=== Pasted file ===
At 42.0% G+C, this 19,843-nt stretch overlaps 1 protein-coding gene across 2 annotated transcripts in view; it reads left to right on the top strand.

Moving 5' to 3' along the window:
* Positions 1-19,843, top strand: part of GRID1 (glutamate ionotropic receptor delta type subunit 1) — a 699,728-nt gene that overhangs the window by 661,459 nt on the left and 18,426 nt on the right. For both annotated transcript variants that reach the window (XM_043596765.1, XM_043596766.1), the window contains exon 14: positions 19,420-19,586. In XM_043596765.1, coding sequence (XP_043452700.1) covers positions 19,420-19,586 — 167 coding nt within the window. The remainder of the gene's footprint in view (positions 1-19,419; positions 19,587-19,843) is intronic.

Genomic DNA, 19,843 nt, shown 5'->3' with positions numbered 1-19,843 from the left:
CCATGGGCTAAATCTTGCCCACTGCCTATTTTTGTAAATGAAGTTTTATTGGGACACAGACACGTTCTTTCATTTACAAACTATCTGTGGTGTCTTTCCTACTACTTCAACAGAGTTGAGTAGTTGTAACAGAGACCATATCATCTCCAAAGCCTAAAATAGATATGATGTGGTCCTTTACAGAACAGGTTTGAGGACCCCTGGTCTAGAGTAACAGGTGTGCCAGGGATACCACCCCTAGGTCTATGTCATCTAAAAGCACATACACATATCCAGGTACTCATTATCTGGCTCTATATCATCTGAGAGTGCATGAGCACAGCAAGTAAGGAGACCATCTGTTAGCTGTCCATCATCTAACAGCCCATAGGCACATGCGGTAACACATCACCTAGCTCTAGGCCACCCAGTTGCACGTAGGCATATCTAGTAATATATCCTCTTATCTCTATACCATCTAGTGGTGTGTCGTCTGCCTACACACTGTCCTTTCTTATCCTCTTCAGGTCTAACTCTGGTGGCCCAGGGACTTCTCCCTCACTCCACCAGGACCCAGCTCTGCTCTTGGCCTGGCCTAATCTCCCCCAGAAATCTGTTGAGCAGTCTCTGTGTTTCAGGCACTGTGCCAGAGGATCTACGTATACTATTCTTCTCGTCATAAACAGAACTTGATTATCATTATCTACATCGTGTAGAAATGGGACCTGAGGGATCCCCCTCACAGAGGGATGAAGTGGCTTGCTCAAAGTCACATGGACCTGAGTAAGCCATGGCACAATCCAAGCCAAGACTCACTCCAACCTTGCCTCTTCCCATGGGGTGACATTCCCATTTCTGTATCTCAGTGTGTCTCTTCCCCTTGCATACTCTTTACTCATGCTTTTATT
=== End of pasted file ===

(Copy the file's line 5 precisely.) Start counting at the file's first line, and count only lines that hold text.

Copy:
CCATGGGCTAAATCTTGCCCACTGCCTATTTTTGTAAATGAAGTTTTATTGGGACACAGACACGTTCTTTCATTTACAAACTATCTGTGGTGTCTTTCCTACTACTTCAACAGAGTTGAGTAGTTGTAACAGAGACCATATCATCTCCAAAGCCTAAAATAGATATGATGTGGTCCTTTACAGAACAGGTTTGAGGACCCCTGGTCTAGAGTAACAGGTGTGCCAGGGATACCACCCCTAGGTCTATGTCATCTAAAAGCACATACACATATCCAGGTACTCATTATCTGGCTCTATATCATCTGAGAGTGCATGAGCACAGCAAGTAAGGAGACCATCTGTTAGCTGTCCATCATCTAACAGCCCATAGGCACATGCGGTAACACATCACCTAGCTCTAGGCCACCCAGTTGCACGTAGGCATATCTAGTAATATATCCTCTTATCTCTATACCATCTAGTGGTGTGTCGTCTGCCTACACACTGTCCTTTCTTATCCTCTTCAGGTCTAACTCTGGTGGCCCAGGGACTTCTCCCTCACTCCACCAGGACCCAGCTCTGCTCTTGGCCTGGCCTAATCTCCCCCAGAAATCTGTTGAGCAGTCTCTGTGTTTCAGGCACTGTGCCAGAGGATCTACGTATACTATTCTTCTCGTCATAAACAGAACTTGATTATCATTATCTACATCGTGTAGAAATGGGACCTGAGGGATCCCCCTCACAGAGGGATGAAGTGGCTTGCTCAAAGTCACATGGACCTGAGTAAGCCATGGCACAATCCAAGCCAAGACTCACTCCAACCTTGCCTCTTCCCATGGGGTGACATTCCCATTTCTGTATCTCAGTGTGTCTCTTCCCCTTGCATACTCTTTACTCATGCTTTTATT